Wirral Council will be part of a trial giving it more control over how it spends millions on town developments.
The Simplification Pathfinder Pilot is a new pilot brought in by the government’s Department for Levelling Up, Housing and Communities (DLUHC).
The project intends to streamline government funding for local councils to help them “maximise their return on spending” and speed up urban regeneration and levelling up programmes.
Wirral will be one of 10 councils included in the England pilot and the only one within the Liverpool City Region Combined Authority.
This is because it has received government funding from three different funding programmes making it eligible for the pilot. It has received more than £144m from the government in grants.
The Future High Streets Fund is going towards projects regenerating parts of Birkenhead and New Ferry, the Town Deal fund going towards Birkenhead regeneration, and Levelling Up funding going towards Woodside Ferry Terminal and the surrounding area.
The pilot will give councils greater flexibility on where it spends money on particular projects with the government arguing this will reduce bureaucracy and inefficiency with delivering projects.
The three government funding programmes will now become one funding pot with the government tracking this investment as a whole rather than each project individually. Wirral Council will only need to get approval from the government if they are making a substantial change to any project of over £5m.
This comes as Wirral Council faces a huge year ahead with an expected £86m spend on regeneration, consultations on a new business park and 3,500 flats and homes. Funding deadlines for a number of projects needing to get off the ground are now fast approaching.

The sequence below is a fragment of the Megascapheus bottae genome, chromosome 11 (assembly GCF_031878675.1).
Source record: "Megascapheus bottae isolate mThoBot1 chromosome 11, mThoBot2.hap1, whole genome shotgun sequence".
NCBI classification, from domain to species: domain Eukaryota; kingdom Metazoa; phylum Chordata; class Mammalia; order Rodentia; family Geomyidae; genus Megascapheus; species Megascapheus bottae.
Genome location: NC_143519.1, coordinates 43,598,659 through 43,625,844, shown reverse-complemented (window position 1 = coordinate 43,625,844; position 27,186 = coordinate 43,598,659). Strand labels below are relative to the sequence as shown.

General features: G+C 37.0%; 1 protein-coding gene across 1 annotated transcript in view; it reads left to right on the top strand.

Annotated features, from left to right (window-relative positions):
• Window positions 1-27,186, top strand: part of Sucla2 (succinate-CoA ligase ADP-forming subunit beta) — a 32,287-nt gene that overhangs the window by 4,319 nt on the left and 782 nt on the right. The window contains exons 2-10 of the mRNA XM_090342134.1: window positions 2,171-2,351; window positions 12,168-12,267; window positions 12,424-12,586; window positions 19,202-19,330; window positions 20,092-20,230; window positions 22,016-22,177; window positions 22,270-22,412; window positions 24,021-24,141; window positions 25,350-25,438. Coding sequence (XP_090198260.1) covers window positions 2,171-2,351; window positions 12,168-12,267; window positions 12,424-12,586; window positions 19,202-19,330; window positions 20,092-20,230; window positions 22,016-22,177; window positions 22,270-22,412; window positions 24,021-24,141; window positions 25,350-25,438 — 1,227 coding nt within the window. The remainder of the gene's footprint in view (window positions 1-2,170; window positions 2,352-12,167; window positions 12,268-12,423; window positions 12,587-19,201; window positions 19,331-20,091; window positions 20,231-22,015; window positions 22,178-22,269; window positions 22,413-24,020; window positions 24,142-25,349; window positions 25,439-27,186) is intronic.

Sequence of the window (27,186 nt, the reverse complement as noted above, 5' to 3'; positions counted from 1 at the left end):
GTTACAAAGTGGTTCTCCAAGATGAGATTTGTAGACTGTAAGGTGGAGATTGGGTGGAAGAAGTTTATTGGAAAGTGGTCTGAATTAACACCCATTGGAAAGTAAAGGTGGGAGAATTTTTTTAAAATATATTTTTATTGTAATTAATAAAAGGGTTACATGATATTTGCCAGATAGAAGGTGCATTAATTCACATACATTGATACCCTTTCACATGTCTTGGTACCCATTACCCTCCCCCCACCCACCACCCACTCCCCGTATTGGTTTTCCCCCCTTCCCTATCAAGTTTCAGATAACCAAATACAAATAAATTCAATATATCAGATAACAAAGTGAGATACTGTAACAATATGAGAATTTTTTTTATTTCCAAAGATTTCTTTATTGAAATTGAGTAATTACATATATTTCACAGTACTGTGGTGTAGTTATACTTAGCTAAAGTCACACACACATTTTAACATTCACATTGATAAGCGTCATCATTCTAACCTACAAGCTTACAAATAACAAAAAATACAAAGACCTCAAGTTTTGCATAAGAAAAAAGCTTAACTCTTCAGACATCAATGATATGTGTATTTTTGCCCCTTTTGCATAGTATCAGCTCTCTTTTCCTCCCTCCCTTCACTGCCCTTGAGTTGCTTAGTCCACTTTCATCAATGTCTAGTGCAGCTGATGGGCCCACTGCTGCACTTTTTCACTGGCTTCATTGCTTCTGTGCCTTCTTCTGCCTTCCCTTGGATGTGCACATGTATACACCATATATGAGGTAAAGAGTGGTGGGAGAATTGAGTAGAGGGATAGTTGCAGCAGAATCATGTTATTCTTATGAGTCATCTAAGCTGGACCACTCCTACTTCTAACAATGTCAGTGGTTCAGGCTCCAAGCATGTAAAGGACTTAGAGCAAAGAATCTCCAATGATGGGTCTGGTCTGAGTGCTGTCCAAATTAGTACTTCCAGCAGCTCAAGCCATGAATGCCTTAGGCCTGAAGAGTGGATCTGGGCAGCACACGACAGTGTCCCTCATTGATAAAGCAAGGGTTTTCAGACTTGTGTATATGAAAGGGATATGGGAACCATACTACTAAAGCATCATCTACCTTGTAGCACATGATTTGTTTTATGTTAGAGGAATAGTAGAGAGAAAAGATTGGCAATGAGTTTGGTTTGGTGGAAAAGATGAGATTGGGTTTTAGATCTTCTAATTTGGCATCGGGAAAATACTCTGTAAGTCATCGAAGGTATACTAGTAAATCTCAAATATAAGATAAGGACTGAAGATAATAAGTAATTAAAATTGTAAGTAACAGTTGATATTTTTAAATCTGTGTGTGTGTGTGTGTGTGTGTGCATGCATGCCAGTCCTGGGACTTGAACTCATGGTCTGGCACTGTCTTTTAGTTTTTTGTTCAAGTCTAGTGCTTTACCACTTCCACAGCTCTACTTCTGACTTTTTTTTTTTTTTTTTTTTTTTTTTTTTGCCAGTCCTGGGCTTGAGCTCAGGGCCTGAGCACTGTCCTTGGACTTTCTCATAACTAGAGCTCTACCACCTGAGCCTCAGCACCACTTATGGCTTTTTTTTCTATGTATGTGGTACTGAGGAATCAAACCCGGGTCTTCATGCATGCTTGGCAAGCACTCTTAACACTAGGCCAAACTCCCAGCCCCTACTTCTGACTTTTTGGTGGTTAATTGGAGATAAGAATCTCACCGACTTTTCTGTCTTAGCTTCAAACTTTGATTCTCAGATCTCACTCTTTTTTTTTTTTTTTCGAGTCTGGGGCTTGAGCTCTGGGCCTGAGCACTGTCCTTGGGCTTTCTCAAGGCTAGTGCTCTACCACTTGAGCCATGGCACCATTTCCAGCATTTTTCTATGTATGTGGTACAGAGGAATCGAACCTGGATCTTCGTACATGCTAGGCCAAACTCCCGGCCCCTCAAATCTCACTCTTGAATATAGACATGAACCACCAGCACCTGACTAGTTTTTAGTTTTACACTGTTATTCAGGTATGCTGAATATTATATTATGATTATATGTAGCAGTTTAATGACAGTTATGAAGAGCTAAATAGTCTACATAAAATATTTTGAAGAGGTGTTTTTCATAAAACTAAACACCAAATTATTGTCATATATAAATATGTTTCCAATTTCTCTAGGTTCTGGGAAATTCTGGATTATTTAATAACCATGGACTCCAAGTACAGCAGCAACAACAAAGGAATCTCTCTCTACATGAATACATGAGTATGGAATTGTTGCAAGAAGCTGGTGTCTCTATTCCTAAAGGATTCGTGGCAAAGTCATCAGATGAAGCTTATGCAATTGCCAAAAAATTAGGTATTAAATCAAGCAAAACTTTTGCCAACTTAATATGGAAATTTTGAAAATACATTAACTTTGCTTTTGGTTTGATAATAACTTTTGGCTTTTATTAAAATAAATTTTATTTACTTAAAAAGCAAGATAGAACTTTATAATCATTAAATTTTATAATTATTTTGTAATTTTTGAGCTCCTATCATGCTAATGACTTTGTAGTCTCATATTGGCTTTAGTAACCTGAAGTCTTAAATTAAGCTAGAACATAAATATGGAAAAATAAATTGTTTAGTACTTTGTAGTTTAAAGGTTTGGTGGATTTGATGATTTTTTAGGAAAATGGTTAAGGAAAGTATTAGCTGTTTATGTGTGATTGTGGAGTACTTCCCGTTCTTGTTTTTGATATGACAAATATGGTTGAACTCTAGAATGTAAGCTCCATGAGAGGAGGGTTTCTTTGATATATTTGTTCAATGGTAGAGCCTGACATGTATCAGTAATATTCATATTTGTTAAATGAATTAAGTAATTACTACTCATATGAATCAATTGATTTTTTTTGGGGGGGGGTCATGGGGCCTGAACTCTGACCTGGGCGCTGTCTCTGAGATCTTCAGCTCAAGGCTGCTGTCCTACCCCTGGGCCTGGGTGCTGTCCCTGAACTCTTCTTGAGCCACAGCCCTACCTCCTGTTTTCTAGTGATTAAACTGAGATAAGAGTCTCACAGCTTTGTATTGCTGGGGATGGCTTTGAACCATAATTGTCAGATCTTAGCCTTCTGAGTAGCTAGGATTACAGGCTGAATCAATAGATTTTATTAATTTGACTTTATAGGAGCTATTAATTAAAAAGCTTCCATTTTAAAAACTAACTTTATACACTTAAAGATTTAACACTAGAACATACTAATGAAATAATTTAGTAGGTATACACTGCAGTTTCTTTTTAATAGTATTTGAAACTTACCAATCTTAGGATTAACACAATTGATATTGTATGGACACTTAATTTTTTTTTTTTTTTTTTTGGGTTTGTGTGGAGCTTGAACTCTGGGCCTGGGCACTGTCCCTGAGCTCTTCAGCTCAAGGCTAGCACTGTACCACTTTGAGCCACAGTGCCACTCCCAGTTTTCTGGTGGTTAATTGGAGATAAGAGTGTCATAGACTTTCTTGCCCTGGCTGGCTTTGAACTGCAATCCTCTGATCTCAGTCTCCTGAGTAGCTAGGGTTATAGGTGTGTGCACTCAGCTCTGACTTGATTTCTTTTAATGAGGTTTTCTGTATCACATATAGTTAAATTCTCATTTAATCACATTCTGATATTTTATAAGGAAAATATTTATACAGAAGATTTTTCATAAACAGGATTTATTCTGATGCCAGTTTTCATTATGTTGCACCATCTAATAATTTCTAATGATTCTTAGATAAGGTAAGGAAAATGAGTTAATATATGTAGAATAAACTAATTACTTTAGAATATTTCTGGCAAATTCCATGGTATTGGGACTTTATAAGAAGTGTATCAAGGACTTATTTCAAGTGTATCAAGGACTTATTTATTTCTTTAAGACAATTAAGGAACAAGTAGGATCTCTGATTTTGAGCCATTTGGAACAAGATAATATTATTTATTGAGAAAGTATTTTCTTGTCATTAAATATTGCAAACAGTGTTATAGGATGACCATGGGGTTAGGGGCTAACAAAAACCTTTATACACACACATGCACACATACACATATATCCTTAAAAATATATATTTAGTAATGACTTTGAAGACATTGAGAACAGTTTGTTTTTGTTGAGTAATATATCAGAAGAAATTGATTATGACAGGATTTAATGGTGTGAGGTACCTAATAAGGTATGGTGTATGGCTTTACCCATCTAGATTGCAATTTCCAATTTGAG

The council is also in the process of filling vacancies in two key roles in charge of planning and regeneration and it also has a new director of regeneration David Hughes who took over the role earlier this year.
To take part, councils “will be asked to complete a light-touch investment plan” which will set out how Wirral plans to invest the government funding it’s received.
In terms of oversight by the government, “the pilot will be testing an approach to reporting that reduces local administrative burdens whilst still providing DLUHC with the required levels of delivery data and assurance.
“All local authorities will be required to monitor the spend, outputs and outcomes that have been agreed within their investment plan.” This includes summaries every three months and detailed reports every six months.
Wirral Council leader councillor Paul Stuart said, “Being invited to join the small number of councils selected for this pilot project shows how our regeneration work in Wirral is being recognised around the country and at the very highest levels of Government.
“This will now mean Wirral Council is able to spend the grants from the Towns Fund, Levelling Up fund and Future High Streets programme totalling tens of millions of pounds in a more flexible way.
“Being involved with this pathfinder project will further support our regeneration ambitions which encompasses the whole Left Bank from Bromborough and New Ferry through Birkenhead and Wirral Waters, Seacombe into Liscard and on to New Brighton.
“Taking part in this pilot will help reduce bureaucracy and give greater ability to make decisions locally to ensure we are able to deliver the regeneration the people of Wirral want and need, bringing more prosperity to the borough, boosting the economy and inward investment, and making this borough an even better place to live, bring up families and to visit.”
Image: Proposed new Birkenhead Market. Wirral Council